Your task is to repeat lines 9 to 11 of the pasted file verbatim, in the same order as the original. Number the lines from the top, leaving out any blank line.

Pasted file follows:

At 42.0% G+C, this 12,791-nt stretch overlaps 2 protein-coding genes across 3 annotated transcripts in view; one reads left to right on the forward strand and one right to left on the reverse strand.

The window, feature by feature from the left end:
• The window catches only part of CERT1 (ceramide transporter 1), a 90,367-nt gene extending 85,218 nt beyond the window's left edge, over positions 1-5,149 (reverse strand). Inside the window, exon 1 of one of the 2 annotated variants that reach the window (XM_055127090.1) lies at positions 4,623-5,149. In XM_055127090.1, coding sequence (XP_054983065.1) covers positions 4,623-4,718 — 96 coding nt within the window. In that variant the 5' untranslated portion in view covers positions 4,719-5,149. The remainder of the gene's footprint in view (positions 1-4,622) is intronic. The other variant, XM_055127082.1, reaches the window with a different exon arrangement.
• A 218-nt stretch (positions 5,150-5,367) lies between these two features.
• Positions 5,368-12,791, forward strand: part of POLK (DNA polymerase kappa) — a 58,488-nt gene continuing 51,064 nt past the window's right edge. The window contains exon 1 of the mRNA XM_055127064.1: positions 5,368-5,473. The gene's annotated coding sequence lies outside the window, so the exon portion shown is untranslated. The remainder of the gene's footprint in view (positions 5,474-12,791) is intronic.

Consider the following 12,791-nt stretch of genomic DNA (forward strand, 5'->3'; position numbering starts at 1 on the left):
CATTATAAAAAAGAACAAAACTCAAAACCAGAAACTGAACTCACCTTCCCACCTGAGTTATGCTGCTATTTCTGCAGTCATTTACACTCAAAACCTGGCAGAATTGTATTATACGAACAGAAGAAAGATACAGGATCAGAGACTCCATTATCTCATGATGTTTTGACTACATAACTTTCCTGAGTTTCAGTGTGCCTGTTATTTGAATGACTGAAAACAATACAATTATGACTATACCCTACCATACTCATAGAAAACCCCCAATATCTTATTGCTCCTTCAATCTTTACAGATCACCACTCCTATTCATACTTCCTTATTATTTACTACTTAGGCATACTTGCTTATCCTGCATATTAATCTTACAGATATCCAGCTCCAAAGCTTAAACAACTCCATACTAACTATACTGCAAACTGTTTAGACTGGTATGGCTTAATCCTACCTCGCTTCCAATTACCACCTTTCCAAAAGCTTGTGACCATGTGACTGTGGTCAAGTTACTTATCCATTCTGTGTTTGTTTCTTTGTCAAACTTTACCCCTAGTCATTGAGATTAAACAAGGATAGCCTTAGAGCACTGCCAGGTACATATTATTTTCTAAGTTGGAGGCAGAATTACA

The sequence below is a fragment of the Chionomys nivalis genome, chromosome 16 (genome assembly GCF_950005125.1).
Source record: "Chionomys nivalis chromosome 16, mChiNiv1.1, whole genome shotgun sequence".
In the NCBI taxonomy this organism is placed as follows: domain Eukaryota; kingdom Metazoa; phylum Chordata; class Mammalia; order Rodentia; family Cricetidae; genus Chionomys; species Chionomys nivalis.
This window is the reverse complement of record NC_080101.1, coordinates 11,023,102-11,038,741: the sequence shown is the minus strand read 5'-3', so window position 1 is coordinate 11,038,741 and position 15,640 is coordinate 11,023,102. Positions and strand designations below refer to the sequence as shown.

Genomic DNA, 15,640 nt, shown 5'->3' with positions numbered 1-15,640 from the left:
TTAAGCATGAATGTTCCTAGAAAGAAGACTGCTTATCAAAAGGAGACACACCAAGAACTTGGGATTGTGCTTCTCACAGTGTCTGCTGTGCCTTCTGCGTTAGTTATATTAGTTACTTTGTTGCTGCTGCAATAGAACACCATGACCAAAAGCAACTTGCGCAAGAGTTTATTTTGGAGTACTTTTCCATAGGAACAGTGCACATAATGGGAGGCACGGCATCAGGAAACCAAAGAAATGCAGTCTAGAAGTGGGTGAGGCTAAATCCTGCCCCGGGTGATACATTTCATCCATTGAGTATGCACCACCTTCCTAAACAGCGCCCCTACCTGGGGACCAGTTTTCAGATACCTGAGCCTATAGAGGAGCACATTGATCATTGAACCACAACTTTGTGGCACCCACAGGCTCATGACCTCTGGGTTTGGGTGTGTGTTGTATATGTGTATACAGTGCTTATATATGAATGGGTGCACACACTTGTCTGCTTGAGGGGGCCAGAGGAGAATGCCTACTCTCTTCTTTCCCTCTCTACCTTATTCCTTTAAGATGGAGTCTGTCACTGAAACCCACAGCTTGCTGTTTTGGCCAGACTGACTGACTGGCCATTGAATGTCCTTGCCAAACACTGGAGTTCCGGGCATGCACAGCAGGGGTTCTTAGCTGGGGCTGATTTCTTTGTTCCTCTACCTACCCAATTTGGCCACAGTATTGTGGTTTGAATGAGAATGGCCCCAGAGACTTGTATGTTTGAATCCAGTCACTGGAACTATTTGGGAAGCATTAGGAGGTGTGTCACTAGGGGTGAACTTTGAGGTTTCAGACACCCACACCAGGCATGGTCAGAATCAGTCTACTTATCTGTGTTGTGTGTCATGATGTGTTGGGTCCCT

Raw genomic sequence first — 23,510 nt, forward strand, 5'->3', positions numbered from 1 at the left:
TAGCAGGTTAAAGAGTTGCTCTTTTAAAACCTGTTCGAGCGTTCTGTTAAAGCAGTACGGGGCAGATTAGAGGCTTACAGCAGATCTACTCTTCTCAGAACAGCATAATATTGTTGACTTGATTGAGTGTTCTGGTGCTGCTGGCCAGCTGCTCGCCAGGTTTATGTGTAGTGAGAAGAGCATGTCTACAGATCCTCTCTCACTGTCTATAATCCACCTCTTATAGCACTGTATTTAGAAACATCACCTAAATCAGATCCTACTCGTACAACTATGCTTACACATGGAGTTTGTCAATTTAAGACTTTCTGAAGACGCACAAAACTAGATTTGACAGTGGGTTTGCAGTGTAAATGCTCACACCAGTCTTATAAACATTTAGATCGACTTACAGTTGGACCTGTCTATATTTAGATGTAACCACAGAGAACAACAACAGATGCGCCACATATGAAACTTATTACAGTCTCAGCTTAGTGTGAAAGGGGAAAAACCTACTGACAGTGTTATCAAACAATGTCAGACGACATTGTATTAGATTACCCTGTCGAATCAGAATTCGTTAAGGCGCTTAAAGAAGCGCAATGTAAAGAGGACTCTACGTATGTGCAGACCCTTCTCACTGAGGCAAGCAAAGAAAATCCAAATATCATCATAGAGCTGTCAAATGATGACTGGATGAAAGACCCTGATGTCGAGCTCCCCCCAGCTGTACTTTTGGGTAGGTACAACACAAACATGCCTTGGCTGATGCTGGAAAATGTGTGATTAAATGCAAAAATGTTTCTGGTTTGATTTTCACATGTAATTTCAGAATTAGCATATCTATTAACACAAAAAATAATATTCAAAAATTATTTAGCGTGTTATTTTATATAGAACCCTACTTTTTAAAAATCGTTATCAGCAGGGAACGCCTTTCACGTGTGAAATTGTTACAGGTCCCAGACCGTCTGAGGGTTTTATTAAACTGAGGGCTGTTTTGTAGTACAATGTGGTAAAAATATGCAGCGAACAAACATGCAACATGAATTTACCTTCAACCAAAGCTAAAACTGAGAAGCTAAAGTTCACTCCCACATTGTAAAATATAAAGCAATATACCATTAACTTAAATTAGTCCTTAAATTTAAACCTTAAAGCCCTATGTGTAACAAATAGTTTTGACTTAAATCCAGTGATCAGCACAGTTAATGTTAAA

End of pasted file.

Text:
Source record: "Chionomys nivalis chromosome 16, mChiNiv1.1, whole genome shotgun sequence".
In the NCBI taxonomy this organism is placed as follows: domain Eukaryota; kingdom Metazoa; phylum Chordata; class Mammalia; order Rodentia; family Cricetidae; genus Chionomys; species Chionomys nivalis.
This window is the reverse complement of record NC_080101.1, coordinates 11,023,102-11,038,741: the sequence shown is the minus strand read 5'-3', so window position 1 is coordinate 11,038,741 and position 15,640 is coordinate 11,023,102. Positions and strand designations below refer to the sequence as shown.